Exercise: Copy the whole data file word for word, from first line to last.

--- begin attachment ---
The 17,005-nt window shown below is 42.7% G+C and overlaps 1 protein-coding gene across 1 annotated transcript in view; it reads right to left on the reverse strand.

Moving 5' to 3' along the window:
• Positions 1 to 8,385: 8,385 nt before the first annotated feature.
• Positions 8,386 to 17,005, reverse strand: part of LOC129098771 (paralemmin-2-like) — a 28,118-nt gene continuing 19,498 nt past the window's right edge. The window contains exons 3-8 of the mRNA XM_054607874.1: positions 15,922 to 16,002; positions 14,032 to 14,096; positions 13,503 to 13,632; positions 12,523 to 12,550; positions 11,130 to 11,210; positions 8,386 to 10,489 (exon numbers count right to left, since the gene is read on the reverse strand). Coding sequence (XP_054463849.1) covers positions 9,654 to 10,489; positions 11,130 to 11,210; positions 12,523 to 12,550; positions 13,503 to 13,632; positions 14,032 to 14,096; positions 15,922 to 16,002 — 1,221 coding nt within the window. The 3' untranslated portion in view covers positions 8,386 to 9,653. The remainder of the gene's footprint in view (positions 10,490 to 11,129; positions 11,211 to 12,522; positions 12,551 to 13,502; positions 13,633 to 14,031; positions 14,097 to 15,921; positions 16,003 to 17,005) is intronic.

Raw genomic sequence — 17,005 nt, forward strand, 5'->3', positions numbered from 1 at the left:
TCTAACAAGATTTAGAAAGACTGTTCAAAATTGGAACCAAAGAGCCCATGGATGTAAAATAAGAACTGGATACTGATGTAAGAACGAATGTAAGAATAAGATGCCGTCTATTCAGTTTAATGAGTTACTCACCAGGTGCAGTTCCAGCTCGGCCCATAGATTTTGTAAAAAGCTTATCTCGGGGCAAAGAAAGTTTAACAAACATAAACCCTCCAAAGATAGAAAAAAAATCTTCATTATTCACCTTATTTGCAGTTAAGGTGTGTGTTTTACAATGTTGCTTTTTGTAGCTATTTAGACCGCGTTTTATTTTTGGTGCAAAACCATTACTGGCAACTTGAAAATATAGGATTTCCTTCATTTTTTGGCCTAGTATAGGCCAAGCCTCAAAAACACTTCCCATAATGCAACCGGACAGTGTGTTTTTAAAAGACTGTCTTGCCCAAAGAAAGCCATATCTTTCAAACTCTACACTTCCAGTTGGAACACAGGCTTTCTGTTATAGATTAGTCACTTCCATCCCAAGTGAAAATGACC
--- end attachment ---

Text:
The 17,005-nt window shown below is 42.7% G+C and overlaps 1 protein-coding gene across 1 annotated transcript in view; it reads right to left on the reverse strand.

Moving 5' to 3' along the window:
• Positions 1 to 8,385: 8,385 nt before the first annotated feature.
• Positions 8,386 to 17,005, reverse strand: part of LOC129098771 (paralemmin-2-like) — a 28,118-nt gene continuing 19,498 nt past the window's right edge. The window contains exons 3-8 of the mRNA XM_054607874.1: positions 15,922 to 16,002; positions 14,032 to 14,096; positions 13,503 to 13,632; positions 12,523 to 12,550; positions 11,130 to 11,210; positions 8,386 to 10,489 (exon numbers count right to left, since the gene is read on the reverse strand). Coding sequence (XP_054463849.1) covers positions 9,654 to 10,489; positions 11,130 to 11,210; positions 12,523 to 12,550; positions 13,503 to 13,632; positions 14,032 to 14,096; positions 15,922 to 16,002 — 1,221 coding nt within the window. The 3' untranslated portion in view covers positions 8,386 to 9,653. The remainder of the gene's footprint in view (positions 10,490 to 11,129; positions 11,211 to 12,522; positions 12,551 to 13,502; positions 13,633 to 14,031; positions 14,097 to 15,921; positions 16,003 to 17,005) is intronic.

Raw genomic sequence — 17,005 nt, forward strand, 5'->3', positions numbered from 1 at the left:
TCTAACAAGATTTAGAAAGACTGTTCAAAATTGGAACCAAAGAGCCCATGGATGTAAAATAAGAACTGGATACTGATGTAAGAACGAATGTAAGAATAAGATGCCGTCTATTCAGTTTAATGAGTTACTCACCAGGTGCAGTTCCAGCTCGGCCCATAGATTTTGTAAAAAGCTTATCTCGGGGCAAAGAAAGTTTAACAAACATAAACCCTCCAAAGATAGAAAAAAAATCTTCATTATTCACCTTATTTGCAGTTAAGGTGTGTGTTTTACAATGTTGCTTTTTGTAGCTATTTAGACCGCGTTTTATTTTTGGTGCAAAACCATTACTGGCAACTTGAAAATATAGGATTTCCTTCATTTTTTGGCCTAGTATAGGCCAAGCCTCAAAAACACTTCCCATAATGCAACCGGACAGTGTGTTTTTAAAAGACTGTCTTGCCCAAAGAAAGCCATATCTTTCAAACTCTACACTTCCAGTTGGAACACAGGCTTTCTGTTATAGATTAGTCACTTCCATCCCAAGTGAAAATGACC